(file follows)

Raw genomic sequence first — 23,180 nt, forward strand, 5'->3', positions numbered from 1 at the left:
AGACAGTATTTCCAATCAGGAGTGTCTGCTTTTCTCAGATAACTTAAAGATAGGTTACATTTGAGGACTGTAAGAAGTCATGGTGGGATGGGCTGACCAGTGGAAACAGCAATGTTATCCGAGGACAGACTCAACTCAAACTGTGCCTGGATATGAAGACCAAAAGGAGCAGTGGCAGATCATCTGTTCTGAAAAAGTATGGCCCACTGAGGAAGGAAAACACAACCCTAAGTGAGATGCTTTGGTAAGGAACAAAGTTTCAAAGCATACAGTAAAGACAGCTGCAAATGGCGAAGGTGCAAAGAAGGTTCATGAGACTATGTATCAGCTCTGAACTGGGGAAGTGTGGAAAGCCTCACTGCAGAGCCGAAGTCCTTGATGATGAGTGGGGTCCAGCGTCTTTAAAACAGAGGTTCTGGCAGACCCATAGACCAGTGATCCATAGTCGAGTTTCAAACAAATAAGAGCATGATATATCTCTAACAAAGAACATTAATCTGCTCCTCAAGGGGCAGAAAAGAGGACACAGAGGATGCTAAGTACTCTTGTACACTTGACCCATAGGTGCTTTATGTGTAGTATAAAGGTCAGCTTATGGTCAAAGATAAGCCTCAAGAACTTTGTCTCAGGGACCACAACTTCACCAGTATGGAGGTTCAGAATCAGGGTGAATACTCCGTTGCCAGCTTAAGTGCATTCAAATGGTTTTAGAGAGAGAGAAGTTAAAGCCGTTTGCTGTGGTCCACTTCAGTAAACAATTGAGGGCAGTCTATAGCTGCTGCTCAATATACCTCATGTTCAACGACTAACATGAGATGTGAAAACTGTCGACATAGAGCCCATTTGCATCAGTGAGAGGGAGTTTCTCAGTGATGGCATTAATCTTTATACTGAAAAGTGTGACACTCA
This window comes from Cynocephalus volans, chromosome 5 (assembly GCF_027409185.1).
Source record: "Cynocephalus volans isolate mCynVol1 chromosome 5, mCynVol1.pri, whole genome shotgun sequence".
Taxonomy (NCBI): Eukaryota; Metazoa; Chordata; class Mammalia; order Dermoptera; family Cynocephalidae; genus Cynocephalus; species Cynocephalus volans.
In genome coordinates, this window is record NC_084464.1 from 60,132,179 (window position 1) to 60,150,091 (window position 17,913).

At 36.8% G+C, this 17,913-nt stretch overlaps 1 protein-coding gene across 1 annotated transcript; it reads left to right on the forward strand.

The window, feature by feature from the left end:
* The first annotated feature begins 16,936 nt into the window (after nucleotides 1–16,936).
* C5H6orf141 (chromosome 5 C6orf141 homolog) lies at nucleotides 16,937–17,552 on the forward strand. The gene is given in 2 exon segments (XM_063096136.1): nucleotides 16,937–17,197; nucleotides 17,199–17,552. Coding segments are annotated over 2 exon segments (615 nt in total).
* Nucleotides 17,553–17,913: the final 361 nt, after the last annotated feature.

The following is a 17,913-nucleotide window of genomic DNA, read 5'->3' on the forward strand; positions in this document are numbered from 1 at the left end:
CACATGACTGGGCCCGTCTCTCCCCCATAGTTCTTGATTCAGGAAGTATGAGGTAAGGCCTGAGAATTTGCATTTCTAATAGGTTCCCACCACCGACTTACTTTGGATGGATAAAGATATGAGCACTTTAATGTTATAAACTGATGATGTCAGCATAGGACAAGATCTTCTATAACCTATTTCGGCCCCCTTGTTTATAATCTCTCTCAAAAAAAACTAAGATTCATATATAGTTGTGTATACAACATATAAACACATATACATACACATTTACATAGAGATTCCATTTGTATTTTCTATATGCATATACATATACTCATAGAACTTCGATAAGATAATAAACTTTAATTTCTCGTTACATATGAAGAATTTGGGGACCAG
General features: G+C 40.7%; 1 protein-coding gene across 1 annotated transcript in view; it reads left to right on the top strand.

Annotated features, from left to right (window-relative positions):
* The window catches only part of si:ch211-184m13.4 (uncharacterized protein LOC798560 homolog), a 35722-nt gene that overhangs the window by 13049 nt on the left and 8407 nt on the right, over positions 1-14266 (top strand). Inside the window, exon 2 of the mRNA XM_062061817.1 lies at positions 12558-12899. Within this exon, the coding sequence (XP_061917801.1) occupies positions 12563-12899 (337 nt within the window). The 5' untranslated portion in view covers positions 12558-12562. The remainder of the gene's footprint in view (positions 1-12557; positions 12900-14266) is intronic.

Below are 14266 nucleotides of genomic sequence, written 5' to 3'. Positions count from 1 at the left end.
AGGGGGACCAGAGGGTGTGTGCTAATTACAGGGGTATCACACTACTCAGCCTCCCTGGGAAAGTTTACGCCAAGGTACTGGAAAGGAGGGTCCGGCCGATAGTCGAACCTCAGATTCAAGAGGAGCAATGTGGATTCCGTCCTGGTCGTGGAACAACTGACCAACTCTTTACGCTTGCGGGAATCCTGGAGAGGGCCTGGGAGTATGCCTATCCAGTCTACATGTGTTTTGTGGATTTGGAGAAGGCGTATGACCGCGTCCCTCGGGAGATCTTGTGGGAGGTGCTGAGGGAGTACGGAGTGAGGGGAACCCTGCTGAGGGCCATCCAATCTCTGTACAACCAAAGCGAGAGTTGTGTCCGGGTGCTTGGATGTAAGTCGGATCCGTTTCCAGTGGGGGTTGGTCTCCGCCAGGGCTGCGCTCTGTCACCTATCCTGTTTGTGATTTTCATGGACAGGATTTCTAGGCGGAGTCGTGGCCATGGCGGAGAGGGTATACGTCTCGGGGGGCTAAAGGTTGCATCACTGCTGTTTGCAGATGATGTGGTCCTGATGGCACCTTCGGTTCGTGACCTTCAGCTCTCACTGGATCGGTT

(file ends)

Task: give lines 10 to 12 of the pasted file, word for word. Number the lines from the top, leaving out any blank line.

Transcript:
* C5H6orf141 (chromosome 5 C6orf141 homolog) lies at nucleotides 16,937–17,552 on the forward strand. The gene is given in 2 exon segments (XM_063096136.1): nucleotides 16,937–17,197; nucleotides 17,199–17,552. Coding segments are annotated over 2 exon segments (615 nt in total).
* Nucleotides 17,553–17,913: the final 361 nt, after the last annotated feature.

The following is a 17,913-nucleotide window of genomic DNA, read 5'->3' on the forward strand; positions in this document are numbered from 1 at the left end: